The brilliant carmine of the painter, and the rich scarlet and crimson colors of the silk and woolen dyer, are produced from a small bug which feeds on the cactus plant This insect, called " cochineal," was unknown in Europe before the discovery of this continent It was first exported by the Spaniards from Mexico, where it was employed by the natives in producing those beautiful red colors on feathers, which were made into divers curious Indian fabrics Cochineal is sold at from one dollar and a half to two dollars per pound At one period, its cultivation was mostly limited to Mexico pro'per, but it has lately been extended to other countries, with very profitable returns to those who have engaged in it Its introduction and present extensive cultivation in the island of Teneriffe forms a remarkable episode in the history of the plants and people of that wonderful island, whose volcanic peak is seen from afar on the oeean, towering up, like a huge sugarloaf, twelve thousand feet into the blue vault above For three hundred years this island had been a vineproducing country, and wine was the principal article of its commerce—as much as 25,000 pipes being exported annually; and who would have thought that it ever would be otherwise ? But sometimes revolutions take place in the natural, as well as the social world, and about fifteen years ago, " the handwriting of doom" went forth against the wines of Teneriffe : The "vine disease" fell upon the vineyards, the fruit withered, the plants died, and starvation stared the people in the face The American vessels which used to frequent the island to exchange flour and provisions for wine, deserted the harbors What were the people to do ? Some years previous (in 1835) a native gentleman, knowing that the cochineal was cultivated profitably in Honduras, thought it might be equally so in Teneriffe He therefore introduced the cactus plant and its attendant insect, and set out a cochineal plantation The people arouad him, blinded by a strange fanaticism, thought that the cultivation of the cactus was something insulting to the vine, and they destroyed his plantation at night But being a man of some determination, and supported, happily, in his views by government, he was so encouraged as to adhere in his efforts to cultivate it as secretly as possible, in some lonely spots, and he was at last rewarded for all his trials and labors When the grapes died, and despair seemed to settle down upon the people, as the vine was their principal dependence, the question was sent forth, " Why not try to convert the abandoned and withered vineyards into cochineal plantations?" A furor seemed to seize the people in its favor, as it had already been demonstrated that the cochineal insect propagated rapidly, and the cactus flourished luxuriantly The deserted vineyards were converted into fields of the cactus plant, and such a profitable investment was never made before in the culture of the soil, even in the palmiest days of winegrowing An acre of ground set out with the cactus plant, yields about 300 pounds of cochineal, and under the most favorable circumstances 500 pounds, for which the owner receives about $3i0 The peasant women nurture patches of the cactus around their cottages, and thereby acquira considerable convenient little sums for domestic purposes, as the cochineal is always marketable, and in demand The cochineal insect resembles a plump rosebug when dried The female parents pro Juce young in very great numbers ; the males resemble gnats, are very shortlived, and are few in number in comparison with the females The latter, when young, are white, but gradually become purple in color, by secreting the fluid derived from the plant—that for which it is so valuable When filled with this secrebion, these insects are shaken off tha plants, placed on clean boards, and dried in Ovens, which process prepares them for market It ought to humble personal human pride when it is considered that its gratification is oftentimes due to very despised sources Thus bhe cochineal insect—or bug of the cactus plant—is employed to put the artificial rose on the pale'cheek, and the bloom on the new scarlet uniform in which the young soldier takes such pride At some future day, cochineal may become an object of culture in Florida and Texas, where the cactus and its purple insect abound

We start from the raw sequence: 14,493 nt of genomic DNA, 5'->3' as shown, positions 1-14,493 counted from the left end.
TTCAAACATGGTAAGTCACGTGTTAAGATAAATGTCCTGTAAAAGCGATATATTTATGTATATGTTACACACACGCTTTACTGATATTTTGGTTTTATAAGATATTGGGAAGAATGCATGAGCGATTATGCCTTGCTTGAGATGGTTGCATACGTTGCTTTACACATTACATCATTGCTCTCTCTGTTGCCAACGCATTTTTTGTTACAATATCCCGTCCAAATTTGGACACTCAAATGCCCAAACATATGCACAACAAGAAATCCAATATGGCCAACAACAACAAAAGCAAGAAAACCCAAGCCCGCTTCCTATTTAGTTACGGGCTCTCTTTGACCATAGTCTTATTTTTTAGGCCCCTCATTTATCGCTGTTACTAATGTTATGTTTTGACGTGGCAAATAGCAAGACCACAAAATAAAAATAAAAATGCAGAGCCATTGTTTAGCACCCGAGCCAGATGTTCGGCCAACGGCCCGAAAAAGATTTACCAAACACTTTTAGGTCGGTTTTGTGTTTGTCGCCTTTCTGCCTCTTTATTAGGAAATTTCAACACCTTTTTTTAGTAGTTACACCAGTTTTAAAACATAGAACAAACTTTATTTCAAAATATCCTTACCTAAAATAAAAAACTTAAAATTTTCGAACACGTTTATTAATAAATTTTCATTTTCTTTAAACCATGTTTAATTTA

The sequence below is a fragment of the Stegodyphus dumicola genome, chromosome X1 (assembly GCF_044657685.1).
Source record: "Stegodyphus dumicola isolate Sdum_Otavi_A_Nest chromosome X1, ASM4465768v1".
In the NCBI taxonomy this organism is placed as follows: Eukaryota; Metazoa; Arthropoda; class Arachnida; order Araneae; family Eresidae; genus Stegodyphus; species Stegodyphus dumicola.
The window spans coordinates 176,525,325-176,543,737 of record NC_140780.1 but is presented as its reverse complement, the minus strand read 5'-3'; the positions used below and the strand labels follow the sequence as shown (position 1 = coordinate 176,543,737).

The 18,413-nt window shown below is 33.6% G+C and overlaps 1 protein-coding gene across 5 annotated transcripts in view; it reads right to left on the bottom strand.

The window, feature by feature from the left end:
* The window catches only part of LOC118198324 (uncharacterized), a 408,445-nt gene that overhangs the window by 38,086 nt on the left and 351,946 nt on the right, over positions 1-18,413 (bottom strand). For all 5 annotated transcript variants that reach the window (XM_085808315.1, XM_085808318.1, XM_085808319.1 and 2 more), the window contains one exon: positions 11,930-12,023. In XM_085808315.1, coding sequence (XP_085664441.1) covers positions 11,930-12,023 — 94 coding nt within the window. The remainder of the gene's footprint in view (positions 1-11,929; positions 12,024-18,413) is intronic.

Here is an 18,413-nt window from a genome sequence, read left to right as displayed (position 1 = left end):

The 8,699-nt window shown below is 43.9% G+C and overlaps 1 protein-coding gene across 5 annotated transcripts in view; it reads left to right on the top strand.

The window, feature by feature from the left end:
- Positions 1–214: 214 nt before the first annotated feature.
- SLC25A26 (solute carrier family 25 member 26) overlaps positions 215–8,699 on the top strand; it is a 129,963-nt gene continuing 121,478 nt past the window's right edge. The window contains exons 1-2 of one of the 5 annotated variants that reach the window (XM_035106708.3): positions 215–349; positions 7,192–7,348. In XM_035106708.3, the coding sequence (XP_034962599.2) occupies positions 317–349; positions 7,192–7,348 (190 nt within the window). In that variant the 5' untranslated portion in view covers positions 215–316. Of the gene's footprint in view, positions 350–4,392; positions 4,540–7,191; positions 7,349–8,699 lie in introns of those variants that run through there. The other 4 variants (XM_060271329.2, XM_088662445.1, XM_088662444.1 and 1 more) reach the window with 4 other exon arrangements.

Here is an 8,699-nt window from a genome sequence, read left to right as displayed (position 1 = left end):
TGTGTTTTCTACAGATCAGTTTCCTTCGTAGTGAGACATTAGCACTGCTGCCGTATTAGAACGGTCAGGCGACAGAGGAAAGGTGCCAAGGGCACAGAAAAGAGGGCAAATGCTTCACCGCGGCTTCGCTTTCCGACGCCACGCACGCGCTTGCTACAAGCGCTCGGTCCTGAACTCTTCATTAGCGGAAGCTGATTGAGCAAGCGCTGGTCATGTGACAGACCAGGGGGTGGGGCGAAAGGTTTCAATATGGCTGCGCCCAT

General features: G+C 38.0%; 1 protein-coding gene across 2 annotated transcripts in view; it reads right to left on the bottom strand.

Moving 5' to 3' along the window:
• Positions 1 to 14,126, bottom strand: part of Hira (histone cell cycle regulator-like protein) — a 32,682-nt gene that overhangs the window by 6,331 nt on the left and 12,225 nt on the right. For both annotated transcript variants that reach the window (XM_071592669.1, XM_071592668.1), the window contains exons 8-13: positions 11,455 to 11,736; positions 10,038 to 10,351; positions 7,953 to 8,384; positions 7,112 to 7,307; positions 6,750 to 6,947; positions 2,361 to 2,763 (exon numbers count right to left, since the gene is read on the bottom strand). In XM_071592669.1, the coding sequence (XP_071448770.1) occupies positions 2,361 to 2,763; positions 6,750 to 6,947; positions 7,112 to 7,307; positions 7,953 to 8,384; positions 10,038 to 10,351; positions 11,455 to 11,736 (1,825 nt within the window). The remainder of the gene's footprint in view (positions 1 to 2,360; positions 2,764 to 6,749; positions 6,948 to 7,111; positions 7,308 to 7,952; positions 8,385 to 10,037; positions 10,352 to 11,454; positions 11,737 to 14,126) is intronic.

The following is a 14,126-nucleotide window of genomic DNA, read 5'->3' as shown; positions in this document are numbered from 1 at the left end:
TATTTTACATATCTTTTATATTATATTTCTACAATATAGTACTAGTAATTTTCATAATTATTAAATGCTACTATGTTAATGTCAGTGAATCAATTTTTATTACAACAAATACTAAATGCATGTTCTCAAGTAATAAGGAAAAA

This article was originally published with the title "Cochineal Cultivation in Teneriffe"